Global observers are criticizing Russian Federation for failing to provide a level playing field for competitors in the presidential election that overwhelmingly gave Vladimir Putin another six-year term in the Kremlin.
Putin, the incumbent Russian president, was set to win Sunday's presidential election as he got 75.91 per cent of the vote after 70 per cent of the ballots were counted, preliminary data from the Central Election Commission (CEC) showed.
Anointed as president by his predecessor Boris Yeltsin in 2000, Putin previous year overtook ex-Soviet leader Leonid Brezhnev's length of time in power.
The victory puts Putin on track to become Russia's longest-serving leader since Soviet dictator Josef Stalin.
Mr Putin stated that voters had "recognised the achievements of the last few years" whilst addressing crowds in the Russian capital.
Alexei Navalny, an anti-corruption crusader and Russia's most popular opposition leader, has been campaigning for a nationwide election boycott since being officially barred from the ballot, last December.
About 107 million Russians were eligible to cast ballots and in its latest update on participation, three hours before polls closed in Moscow, the central election commission said turnout was at 60 percent.
The annexation was bitterly contested by Kiev and ratcheted up tensions between Russia and the West. Russians living in Ukraine were unable to take part in Sunday's vote because access to Russian diplomatic missions was blocked by the Kiev government.
Steinmeier says Russian Federation and Germany have enjoyed a "traditionally close relationship based upon a wide and solid foundation" and have worked since the Cold War's end for a "lasting, cooperative peaceful order on our continent".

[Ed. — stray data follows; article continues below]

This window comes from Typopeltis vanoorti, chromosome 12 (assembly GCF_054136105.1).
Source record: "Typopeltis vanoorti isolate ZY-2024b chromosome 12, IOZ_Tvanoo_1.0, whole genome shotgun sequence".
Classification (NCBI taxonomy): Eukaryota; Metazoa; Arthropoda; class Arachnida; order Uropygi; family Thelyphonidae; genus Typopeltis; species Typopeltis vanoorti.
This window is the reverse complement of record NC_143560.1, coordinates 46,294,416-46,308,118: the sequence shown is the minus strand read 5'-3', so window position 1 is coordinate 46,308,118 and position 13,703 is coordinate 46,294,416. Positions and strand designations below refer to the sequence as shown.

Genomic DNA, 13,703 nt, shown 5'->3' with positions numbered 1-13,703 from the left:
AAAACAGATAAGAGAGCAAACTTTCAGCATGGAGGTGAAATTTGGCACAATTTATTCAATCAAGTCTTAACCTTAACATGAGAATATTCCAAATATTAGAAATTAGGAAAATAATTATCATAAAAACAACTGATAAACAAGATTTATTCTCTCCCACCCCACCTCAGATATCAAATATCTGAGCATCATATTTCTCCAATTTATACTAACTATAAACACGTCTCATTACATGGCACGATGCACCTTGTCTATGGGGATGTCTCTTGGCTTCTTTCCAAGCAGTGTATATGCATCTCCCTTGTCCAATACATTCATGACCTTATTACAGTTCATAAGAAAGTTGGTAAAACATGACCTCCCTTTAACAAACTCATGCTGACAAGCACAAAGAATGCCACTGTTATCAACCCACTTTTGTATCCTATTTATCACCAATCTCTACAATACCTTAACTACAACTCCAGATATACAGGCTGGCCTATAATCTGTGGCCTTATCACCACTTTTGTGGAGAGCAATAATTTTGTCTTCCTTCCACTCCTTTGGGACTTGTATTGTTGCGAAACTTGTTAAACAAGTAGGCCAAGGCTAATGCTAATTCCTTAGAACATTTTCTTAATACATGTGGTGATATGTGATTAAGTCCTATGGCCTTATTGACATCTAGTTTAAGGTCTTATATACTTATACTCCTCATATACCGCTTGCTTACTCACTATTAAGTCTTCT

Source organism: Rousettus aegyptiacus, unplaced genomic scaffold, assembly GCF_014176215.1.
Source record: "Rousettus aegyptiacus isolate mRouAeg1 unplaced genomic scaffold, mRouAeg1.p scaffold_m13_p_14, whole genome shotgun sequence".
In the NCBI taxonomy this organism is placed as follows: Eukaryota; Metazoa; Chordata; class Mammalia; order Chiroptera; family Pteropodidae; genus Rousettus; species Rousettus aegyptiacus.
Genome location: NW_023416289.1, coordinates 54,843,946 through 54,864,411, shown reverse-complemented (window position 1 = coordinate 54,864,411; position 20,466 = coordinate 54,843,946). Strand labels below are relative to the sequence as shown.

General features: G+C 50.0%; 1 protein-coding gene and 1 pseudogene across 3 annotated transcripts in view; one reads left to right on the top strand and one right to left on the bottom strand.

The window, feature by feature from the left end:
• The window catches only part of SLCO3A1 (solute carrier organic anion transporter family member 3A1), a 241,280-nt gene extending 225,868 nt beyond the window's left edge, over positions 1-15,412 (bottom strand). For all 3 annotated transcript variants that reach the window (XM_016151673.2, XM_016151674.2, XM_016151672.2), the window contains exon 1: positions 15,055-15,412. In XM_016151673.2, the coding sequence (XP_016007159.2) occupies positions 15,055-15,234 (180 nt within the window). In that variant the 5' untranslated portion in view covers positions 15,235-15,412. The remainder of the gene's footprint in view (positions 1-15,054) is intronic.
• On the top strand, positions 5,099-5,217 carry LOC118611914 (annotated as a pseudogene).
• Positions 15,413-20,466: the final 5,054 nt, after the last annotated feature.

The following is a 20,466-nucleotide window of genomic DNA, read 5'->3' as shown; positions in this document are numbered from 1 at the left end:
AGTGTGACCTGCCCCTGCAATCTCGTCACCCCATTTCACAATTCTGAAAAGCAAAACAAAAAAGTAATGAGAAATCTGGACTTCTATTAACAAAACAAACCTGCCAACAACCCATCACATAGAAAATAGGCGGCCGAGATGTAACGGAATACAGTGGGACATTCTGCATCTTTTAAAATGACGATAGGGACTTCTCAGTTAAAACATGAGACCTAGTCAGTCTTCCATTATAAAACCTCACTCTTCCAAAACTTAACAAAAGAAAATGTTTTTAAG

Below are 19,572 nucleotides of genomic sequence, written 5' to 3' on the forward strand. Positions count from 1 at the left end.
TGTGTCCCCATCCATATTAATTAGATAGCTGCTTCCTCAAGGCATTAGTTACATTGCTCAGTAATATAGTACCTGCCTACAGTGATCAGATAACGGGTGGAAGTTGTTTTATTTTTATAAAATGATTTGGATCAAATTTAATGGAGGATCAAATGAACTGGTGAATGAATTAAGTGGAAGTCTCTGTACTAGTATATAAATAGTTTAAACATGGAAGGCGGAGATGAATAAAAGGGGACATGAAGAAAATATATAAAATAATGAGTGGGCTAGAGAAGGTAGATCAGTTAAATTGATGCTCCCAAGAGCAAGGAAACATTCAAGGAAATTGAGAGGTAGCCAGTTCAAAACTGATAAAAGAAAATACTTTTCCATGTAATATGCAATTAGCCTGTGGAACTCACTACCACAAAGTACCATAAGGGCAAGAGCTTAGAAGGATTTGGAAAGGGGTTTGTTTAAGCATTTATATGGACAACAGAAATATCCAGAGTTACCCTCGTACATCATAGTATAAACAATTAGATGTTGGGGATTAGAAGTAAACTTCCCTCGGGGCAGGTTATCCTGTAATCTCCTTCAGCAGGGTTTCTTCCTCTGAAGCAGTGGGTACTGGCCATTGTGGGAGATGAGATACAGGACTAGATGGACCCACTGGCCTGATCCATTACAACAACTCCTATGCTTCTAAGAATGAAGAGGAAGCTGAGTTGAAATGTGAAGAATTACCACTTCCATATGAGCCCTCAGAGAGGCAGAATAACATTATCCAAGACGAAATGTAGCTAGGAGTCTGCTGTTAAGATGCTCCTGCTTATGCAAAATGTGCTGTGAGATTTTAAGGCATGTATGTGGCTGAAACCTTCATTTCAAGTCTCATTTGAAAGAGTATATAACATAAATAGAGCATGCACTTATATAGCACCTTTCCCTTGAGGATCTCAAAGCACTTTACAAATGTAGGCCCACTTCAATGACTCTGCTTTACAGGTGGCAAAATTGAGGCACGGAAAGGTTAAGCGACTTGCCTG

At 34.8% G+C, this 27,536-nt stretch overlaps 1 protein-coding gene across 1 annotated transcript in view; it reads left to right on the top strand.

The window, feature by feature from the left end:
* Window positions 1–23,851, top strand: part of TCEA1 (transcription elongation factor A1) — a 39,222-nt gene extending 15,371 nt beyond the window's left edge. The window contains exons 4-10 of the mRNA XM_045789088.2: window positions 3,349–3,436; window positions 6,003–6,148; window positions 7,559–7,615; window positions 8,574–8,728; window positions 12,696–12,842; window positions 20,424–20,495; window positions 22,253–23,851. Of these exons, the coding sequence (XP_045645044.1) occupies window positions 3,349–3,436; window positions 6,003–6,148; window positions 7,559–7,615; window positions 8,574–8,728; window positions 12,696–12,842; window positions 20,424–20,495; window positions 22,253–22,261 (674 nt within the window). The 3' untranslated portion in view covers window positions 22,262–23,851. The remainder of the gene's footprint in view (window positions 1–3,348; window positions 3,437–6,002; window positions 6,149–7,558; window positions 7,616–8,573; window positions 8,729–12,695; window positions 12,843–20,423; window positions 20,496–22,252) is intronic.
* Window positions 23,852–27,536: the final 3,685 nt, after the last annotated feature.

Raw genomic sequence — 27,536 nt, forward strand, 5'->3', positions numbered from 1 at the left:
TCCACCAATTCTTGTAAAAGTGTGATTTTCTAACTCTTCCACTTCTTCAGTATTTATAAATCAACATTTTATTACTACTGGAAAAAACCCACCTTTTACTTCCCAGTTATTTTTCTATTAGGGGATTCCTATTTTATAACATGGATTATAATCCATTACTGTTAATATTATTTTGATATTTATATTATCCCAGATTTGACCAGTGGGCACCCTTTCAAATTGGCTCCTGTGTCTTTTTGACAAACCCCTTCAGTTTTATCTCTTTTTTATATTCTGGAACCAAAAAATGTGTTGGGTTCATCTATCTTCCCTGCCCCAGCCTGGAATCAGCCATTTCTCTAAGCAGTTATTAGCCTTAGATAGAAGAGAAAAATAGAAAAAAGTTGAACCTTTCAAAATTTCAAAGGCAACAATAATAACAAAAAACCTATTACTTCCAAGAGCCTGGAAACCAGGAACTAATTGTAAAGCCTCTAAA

In his first public comments on the poisoning, Mr Putin on Sunday referred to the allegations against Russian Federation as "nonsense".
But Mr Putin's popularity remained strong, apparently buttressed by nationalist pride.
Germany's foreign minister is calling on Russian Federation to make more "constructive contributions" to dialogue after President Vladimir Putin won re-election.
"The program that I propose for the country is the right one, " he said.
Other examples from observers and social media included ballot boxes being stuffed with extra ballots in multiple regions; an election official assaulting an observer; CCTV cameras obscured by flags or nets from watching ballot boxes; discrepancies in ballot numbers; last-minute voter registration changes likely created to boost turnout; and a huge pro-Putin sign in one polling station.
Video recordings from polling stations showed irregularities in a number of towns and cities across Russian Federation.
But Ella Pamfilova, head of the Central Electoral Commission, said no serious violations had been registered yet.
Russian President and Presidential candidate Vladimir Putin at his campaign headquarters on March 18. Voting fraud was widespread in Russia's 2011 parliamentary vote, triggering massive protests in Moscow against Putin's rule.
The main opposition figure, Alexey Navalny, could not run due to a criminal conviction for embezzlement he says was ordered to stop him from taking part.
At the fourth place is acquired by the only female candidate, journalist Ksenia Sobchak, at 1.42%, while the other four candidates did not get even 1%.
His self-assurance and relaxed demeanour reflects the stress-free campaign he has run ahead of Sunday's election that is certain to catapult him to another six-year presidential term.